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Unity How do I make and use a timer correctly?

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Hello, I am currently working on a Pacman remake (purely 2D, my first game btw so its more a try to learn some program skills than to create something fun).
So now I am having the problem that the game runs with different speed on different computers and since I have read that there are different timers out there I would like to know what are the best ones (I am programming under Windows but I would like to have the opportunity to easily port the game to Linux or even portable devices).

But I also need help with the principle of a timer. I know it measures (or returns) the time that has passed since the last call (or do only certain timers do that?) but what do I have to do with that information now?


For my game I would like to have a constant game speed of 60fps so I think I know what I have to do with a PC that is too fast - after he is done with the update, drawing etc functions of the game, he has to wait a certain time (what would that be if I want 60fps?) until he repeats them so I simply put him on wait until that time has passed.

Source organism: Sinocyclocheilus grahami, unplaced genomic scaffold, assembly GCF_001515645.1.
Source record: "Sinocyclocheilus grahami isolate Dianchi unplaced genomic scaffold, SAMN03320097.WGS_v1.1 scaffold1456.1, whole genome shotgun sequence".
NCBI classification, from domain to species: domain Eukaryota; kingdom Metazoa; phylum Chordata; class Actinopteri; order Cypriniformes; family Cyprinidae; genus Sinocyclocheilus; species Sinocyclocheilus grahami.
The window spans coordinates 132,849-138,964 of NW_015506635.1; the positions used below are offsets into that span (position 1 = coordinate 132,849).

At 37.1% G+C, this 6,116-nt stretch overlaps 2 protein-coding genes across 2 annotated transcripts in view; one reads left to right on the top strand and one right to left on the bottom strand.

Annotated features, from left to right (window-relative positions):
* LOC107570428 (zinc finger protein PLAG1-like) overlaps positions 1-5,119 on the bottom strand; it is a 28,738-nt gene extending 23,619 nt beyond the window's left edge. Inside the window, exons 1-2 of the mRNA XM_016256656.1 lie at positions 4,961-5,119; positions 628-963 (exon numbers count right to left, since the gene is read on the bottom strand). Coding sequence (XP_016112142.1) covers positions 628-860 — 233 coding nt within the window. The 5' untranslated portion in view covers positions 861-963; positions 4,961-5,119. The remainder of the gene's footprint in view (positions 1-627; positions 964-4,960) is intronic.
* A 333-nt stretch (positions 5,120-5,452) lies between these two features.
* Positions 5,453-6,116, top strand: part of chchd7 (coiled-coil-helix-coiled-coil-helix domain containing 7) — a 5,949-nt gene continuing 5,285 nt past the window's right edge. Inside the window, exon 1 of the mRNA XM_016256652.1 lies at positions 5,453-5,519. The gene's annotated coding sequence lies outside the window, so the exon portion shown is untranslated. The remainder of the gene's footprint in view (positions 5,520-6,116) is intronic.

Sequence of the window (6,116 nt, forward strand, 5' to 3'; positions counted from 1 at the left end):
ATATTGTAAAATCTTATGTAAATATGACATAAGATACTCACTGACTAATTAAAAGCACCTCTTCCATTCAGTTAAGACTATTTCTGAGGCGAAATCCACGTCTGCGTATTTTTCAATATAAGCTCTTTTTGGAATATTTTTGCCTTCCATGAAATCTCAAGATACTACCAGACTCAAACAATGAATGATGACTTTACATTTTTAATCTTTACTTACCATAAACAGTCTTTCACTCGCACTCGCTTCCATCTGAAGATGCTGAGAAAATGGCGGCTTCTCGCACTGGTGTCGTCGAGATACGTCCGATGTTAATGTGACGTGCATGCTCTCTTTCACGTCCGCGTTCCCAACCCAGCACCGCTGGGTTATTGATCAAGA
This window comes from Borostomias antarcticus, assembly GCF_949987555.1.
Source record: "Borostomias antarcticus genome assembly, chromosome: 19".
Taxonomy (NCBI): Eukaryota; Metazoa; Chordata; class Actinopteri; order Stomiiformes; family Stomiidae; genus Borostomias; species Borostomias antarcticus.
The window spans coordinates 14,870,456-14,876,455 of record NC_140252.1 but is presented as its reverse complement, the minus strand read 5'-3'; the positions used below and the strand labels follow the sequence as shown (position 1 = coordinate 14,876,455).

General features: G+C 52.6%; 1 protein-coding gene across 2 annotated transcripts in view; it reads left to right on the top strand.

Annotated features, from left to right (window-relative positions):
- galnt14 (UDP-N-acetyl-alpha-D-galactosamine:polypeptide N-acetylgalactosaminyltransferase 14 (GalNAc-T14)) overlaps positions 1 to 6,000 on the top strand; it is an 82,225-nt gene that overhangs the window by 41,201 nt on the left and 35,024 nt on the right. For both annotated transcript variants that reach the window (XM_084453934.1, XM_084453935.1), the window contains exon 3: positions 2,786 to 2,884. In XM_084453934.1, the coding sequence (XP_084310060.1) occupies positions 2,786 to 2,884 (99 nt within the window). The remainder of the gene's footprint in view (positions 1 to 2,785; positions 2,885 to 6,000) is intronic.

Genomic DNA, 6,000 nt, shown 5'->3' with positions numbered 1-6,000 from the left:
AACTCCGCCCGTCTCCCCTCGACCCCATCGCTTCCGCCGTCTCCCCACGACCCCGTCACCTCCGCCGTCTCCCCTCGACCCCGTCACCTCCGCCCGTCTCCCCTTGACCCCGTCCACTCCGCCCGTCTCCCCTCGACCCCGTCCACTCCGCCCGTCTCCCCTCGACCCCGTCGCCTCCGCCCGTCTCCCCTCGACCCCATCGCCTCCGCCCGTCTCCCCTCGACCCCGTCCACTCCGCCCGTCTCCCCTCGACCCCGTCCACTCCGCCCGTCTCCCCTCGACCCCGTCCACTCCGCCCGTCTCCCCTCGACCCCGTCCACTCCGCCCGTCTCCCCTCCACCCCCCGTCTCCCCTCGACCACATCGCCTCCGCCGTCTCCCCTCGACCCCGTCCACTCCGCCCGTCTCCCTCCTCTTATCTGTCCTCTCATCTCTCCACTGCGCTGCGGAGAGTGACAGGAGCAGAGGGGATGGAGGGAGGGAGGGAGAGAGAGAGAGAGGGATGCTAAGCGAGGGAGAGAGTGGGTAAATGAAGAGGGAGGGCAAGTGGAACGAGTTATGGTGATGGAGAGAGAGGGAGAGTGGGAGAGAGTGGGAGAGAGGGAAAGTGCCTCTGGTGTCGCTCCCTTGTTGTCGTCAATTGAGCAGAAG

But what do I have to do with a PC that is not so fast? For example a really slow PC that makes only 10 fps (or more drastically 0.1fps), what is that PC supposed to do to keep up with the game speed?

Thanks in advance :)

edit: oh sry somehow he did post this topic twice, please delete one of them

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Under Windows, you probably want [font="Courier New"]timeGetTime [/font](must link with winmm), or if you don't mind bad resolution, [font="Courier New"]GetTickCount[/font].

[font="Courier New"]timeGetTime [/font]is precise and has a 1ms resolution if you use [font="Courier New"]timeBeginPeriod[/font]/[font="Courier New"]timeEndPeriod[/font], around 15ms otherwise. [font="Courier New"]GetTickCount [/font]is precise and ultra-lightweight, but not terribly high-res (often sufficient, though).

There is [font="Courier New"]QueryPerformanceCounter [/font]too, but this is dangerous, since it relies on the TSC (HPET on new processors and new versions of Windows), which counts [i]clock ticks[/i], not time. With frequency scaling and some broken BIOSes that don't start all cores with the same counter, this can be a disaster. So while this has nanosecond [i]resolution[/i], it is not necessarily [i]accurate[/i].

About what to do with time, there's Glenn Fiedler's [url="http://gafferongames.com/game-physics/fix-your-timestep/"]fix your timestep[/url] series which, although talking about "physics" is generally a good read about "anything, like game, animated".

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Your point of view is very interesting about [font="Courier New"][font="Arial"]QueryPerformanceCounter